People place lighted candles on bricks with names of people murdered or missing allegedly by paramilitary groups in front of Costa Rica's embassy, in Bogota, Apr., 22, 2008, after one of President Uribe's allies entered the embassy to request asylum.
Advice to President Obama
Author: Sarah Zukerman Daly, Former Research Fellow, International Security Program/Intrastate Conflict Program, 2008–2010
From Advice to President Obama—A quick guide to pressing policy issues, published by MIT's Center for International Studies:
"Barack Obama will be flooded with advice on the many crucial matters that he must face as 44th President of the United States, as will the new Congress. Here we offer a few fresh ideas, succinctly stated, on issues ranging from security strategy to the financial crisis to human rights. The advice is offered by scholars affiliated with the MIT Center for International Studies (CIS), and draws on their deep knowledge and experience."
Research Fellow Sarah Zukerman offers her policy recommendations on U.S. aid for Colombia.
The financial crisis will require a reevaluation of U.S. aid. Critics of Plan Colombia argue that, in Colombia, union leaders remain at risk, human rights abusers are not brought to justice, the military commits "false positives," and drug eradication has failed. Based on this record, they conclude that the U.S. should reduce or withhold aid from Colombia. This is unsound advice. Colombia has made great advances against the guerrillas and paramilitaries because of U.S. aid. Some 340 politicians who conspired with paramilitaries, 3,000 paramilitaries who committed crimes against humanity, and 14 perpetrators of abuses against union leaders face prosecution because of U.S. aid. These advances in security, justice and democracy would not have occurred without U.S. assistance. However, the critics are not wrong; there is much work left to be done.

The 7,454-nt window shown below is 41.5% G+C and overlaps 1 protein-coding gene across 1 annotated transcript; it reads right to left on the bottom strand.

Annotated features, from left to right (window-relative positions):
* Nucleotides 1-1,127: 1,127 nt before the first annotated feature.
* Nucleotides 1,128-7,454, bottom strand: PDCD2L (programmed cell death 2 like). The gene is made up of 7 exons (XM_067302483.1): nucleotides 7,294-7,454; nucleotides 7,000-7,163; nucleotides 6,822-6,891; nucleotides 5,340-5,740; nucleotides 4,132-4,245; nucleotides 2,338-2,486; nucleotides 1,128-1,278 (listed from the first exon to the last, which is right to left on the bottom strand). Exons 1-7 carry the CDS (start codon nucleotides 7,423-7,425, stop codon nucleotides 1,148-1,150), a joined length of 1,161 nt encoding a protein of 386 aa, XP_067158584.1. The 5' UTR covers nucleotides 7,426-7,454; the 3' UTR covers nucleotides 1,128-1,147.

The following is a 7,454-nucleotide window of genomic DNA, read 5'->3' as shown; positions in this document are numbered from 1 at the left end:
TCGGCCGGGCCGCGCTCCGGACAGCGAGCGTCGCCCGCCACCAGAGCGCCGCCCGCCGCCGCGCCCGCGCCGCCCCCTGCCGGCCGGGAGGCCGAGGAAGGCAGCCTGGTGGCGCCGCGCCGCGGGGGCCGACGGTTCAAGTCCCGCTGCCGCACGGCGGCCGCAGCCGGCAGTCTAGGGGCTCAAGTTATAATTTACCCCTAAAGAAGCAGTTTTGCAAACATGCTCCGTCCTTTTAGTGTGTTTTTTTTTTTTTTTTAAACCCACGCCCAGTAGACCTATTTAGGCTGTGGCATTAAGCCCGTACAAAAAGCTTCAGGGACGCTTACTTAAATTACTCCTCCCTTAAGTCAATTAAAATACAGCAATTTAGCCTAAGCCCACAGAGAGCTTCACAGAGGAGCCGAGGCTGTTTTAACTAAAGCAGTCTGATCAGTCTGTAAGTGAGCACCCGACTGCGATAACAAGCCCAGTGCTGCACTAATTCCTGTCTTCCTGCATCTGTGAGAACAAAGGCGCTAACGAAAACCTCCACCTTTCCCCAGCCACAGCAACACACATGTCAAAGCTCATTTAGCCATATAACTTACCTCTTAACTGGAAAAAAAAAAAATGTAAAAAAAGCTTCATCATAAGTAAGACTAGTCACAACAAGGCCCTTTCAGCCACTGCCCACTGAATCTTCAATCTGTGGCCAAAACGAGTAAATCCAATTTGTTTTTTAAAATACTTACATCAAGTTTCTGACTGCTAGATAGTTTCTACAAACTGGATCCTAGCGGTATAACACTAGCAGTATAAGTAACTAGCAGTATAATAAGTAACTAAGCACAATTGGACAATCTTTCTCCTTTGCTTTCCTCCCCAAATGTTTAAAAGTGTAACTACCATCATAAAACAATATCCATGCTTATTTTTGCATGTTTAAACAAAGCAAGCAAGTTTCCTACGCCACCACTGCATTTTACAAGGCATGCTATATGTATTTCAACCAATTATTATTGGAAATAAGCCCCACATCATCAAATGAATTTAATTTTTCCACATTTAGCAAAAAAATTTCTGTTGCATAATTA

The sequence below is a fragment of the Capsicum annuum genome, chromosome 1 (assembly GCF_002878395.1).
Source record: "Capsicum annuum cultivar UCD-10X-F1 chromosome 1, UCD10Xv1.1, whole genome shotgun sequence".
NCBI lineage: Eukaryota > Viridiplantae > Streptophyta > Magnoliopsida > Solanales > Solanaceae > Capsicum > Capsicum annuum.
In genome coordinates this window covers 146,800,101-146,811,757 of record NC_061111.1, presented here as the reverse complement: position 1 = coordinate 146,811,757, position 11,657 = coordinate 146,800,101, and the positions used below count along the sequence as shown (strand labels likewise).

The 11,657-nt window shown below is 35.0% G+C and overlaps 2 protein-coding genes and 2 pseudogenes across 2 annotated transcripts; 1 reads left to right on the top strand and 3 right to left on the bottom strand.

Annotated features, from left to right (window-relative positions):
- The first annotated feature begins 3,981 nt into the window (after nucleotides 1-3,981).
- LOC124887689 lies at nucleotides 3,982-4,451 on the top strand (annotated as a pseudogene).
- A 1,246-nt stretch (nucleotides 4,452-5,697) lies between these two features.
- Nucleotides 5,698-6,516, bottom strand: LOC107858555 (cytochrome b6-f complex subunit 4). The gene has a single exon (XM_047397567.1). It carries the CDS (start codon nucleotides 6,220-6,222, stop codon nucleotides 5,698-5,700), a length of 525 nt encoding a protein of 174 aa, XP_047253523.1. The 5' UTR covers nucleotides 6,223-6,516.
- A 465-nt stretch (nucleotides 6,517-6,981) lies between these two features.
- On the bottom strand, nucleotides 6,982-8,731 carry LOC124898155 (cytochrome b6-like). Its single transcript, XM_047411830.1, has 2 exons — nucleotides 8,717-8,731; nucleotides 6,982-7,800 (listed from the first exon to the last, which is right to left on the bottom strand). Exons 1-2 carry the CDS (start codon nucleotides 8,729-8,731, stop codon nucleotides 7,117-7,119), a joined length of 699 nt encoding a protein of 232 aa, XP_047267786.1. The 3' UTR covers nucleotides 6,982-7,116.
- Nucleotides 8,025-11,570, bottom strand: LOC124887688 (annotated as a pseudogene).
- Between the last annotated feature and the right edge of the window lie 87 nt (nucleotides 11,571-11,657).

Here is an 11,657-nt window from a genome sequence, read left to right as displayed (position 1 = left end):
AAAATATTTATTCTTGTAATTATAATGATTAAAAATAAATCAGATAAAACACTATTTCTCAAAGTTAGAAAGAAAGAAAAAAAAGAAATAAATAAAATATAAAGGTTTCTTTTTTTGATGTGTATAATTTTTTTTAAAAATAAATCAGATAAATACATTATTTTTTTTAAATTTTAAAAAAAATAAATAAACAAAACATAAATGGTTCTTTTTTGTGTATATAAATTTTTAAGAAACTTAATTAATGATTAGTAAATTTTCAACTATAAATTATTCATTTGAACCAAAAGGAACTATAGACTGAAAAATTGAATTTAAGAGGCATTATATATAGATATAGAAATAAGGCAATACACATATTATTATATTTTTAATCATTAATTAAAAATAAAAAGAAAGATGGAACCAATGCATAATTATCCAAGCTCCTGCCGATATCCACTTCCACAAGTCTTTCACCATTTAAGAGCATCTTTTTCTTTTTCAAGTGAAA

The U.S. should continue to fund Plan Colombia; cutting aid would jeopardize Colombia's ability to complete this work. However, the Plan should be amended in three critical ways. One, military aid should be withheld from army units not complying with international human rights standards. Two, the U.S. must admit that aerial spraying will lose the War on Drugs and instead prioritize policies that work: alternative development and property rights in drug-producing regions and demand-side drug prevention and treatment programs in the U.S. Three, the Colombian military has been strengthened; now it is time to bolster Colombia's social and judicial institutions.
Sarah B. Zukerman is a Ph.D. candidate in political science at MIT, and a research fellow at Harvard's Kennedy School of Government.
Download all the Advice to President Obama policy memos here.
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